Bills QB Josh Allen is changing some skeptical minds

Terez PaylorSenior NFL writer

In the video atop this page, you can find my breakdown of Buffalo Bills quarterback Josh Allen, who played well enough to help the Bills topple the Jacksonville Jaguars — and nemesis Jalen Ramsey24-21 on Sunday.

I’ve long been lukewarm on Allen, the No. 7 overall pick in the 2018 NFL draft, due to his super-inconsistent accuracy, middling collegiate production and the NFL’s willingness to overlook both and draft him high anyway.

While all his negatives were on display in Sunday’s win, his strengths — athleticism/size and strong arm — were too, and I’ve gotta tell you … I kinda like Allen now.

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1. Coming around on Josh Allen kinda, sorta

Allen’s ability to escape pressure has translated better than expected at this level, and when he gets out of the pocket, he’s a real threat as a chunk runner and vertical passer. Defenses will always have to worry about the deep ball with Allen, who can reach any portion of the field at all times, and that alone will help unclog things underneath and help offset some of his problems. In today’s wide-open NFL, a creative play-caller could score points with Allen as is, let alone in three or four years.

But he’s not a perfect player, and I cover that in the video, too. My biggest concern with Allen are his slow eyes and accuracy. I have no idea if either will get better. While some say both can be improved significantly with reps and tweaking of fundamentals, there are others who say it’s easier said than done.

Josh Allen’s scrambling ability is something defenses will have to plan for when facing the Bills. (AP)
Josh Allen’s scrambling ability is something defenses will have to plan for when facing the Bills. (AP)

Allen’s accuracy issues are the most concerning. It’s the most important trait for a quarterback, and Hall of Famer Troy Aikman, who was recently making the rounds to talk about his involvement in this amusing Tide ad, agrees.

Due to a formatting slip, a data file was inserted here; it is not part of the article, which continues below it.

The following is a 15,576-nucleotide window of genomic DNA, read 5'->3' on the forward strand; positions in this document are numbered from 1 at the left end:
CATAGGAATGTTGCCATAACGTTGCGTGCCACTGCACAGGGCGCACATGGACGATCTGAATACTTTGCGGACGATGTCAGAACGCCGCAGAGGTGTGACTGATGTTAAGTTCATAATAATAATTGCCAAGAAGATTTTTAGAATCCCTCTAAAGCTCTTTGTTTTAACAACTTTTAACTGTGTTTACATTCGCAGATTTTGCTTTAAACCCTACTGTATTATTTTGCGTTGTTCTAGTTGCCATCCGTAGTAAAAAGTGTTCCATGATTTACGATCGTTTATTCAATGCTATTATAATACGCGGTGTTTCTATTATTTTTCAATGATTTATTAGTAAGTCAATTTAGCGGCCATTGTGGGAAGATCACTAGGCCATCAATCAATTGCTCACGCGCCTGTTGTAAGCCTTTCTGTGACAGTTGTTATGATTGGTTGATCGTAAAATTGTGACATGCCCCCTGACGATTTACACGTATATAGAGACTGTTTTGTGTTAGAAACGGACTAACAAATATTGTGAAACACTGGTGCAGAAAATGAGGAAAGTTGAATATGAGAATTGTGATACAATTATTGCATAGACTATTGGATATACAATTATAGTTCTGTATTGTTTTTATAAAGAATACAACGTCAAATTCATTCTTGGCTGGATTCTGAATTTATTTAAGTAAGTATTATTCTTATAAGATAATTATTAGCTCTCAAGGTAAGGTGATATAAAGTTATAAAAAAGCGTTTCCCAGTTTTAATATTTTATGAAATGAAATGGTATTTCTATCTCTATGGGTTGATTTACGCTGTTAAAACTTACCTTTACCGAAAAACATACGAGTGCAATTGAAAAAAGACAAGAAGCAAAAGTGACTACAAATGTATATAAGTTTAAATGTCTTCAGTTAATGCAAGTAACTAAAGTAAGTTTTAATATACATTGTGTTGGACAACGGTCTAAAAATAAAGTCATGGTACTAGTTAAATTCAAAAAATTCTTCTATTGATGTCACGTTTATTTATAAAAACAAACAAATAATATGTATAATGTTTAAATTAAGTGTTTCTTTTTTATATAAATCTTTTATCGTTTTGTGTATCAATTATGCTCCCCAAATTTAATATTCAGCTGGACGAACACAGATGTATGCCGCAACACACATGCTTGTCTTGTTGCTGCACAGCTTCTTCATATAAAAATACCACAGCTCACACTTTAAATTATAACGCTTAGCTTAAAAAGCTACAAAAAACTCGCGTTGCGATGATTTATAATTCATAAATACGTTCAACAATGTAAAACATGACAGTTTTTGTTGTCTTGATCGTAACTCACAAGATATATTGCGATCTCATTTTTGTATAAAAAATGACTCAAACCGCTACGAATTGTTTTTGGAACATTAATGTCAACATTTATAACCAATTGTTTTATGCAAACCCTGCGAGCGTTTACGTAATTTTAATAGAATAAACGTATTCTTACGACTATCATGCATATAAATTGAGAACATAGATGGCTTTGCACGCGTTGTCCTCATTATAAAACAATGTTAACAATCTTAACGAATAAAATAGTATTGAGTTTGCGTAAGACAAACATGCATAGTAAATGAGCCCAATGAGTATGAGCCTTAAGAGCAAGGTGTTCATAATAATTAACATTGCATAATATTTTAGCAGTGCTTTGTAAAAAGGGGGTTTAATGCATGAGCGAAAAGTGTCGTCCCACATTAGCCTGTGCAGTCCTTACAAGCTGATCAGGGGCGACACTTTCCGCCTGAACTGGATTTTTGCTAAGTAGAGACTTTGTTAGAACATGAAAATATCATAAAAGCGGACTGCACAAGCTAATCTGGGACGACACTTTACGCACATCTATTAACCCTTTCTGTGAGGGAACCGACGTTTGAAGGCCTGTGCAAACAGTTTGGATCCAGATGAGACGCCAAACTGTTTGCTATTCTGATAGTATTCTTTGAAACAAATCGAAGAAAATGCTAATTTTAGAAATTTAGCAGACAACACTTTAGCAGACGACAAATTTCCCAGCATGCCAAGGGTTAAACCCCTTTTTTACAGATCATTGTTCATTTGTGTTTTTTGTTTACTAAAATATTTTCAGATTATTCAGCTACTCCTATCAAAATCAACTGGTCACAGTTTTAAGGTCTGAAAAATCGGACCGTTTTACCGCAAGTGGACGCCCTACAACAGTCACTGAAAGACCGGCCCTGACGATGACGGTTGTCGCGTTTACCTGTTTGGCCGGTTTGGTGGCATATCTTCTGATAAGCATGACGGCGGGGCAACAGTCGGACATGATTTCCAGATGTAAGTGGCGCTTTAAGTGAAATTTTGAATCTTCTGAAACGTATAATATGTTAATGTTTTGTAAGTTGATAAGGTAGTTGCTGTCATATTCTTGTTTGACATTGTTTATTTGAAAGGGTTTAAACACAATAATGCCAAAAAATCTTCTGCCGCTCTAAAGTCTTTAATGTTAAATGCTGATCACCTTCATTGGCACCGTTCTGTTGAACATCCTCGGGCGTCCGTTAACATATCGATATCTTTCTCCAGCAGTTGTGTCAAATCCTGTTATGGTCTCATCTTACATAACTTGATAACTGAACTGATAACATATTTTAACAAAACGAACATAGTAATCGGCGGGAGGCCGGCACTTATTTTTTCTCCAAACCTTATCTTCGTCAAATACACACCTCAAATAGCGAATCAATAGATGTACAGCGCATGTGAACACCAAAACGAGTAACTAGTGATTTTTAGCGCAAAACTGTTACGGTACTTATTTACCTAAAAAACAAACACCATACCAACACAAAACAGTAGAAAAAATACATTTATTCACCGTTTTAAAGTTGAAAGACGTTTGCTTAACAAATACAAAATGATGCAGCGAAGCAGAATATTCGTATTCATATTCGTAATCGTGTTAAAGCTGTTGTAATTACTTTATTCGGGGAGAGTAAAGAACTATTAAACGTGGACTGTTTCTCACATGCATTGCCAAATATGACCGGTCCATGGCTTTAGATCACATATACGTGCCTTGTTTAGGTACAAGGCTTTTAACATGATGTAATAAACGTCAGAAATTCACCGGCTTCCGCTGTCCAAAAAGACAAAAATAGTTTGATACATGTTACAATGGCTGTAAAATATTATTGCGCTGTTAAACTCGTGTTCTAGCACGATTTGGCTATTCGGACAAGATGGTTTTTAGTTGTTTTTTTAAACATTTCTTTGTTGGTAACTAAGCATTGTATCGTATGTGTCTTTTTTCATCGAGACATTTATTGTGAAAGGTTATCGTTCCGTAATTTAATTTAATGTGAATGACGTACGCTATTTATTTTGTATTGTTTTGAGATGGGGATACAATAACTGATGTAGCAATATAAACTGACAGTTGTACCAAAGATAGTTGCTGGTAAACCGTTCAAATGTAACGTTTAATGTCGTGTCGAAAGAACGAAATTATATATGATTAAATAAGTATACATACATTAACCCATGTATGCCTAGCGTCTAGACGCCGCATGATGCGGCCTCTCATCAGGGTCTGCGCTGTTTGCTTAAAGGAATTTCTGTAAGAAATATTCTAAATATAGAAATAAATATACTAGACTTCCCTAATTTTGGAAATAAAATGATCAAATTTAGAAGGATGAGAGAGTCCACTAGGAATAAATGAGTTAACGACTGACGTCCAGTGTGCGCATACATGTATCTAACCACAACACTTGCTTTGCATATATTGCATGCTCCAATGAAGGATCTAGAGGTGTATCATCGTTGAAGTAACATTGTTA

“I’ve always felt the most important quality is accuracy,” Aikman told me. “If a quarterback can’t throw the ball where he wants to throw it, then there’s a lot of things that [conceptually] that go out the window. I think arm strength is probably way down the list, in my opinion.”

Allen has lots of the latter, and much less of the former. But if he can make improvements as it relates to his accuracy and processing speed, then the Bills will hit on this pick.

2. The return of Rob Gronkowski, and Jamal Adams being a boss

Tight end Rob Gronkowski didn’t exactly blow up in his return to the New England Patriots on Sunday (from back and ankle injuries), catching three passes for 56 yards and a touchdown.

But his impact was felt, and it went beyond this impressive 34-yard touchdown grab in which he split the two-deep coverage:

“Gronk did a great job running up the field — I saw him get by the middle linebacker and I saw the corner squeeze in and I threw it,” Tom Brady said. “Gronk is probably the only tight end in the league that can make that play.”

Gronkowski, who was targeted seven times, is a serious threat over the middle, someone who commands a lot of attention, especially in the red zone.

“There are a lot of eyes going to him — he’s probably the best tight end to ever suit up,” receiver Julian Edelman said. “Anytime he’s on the field he’s going to attract attention and it helps everyone.”

However, there is such a thing as a Gronk Neutralizer, of sorts, and the Jets are a handful of teams who have one in safety Jamal Adams, a budding star who won some significant battles with Gronk on Sunday:

Few teams have a safety capable of handling Gronk 1-on-1. One such team, the Kansas City Chiefs, has one in Eric Berry, who is expected to return to the fold soon following a heel injury.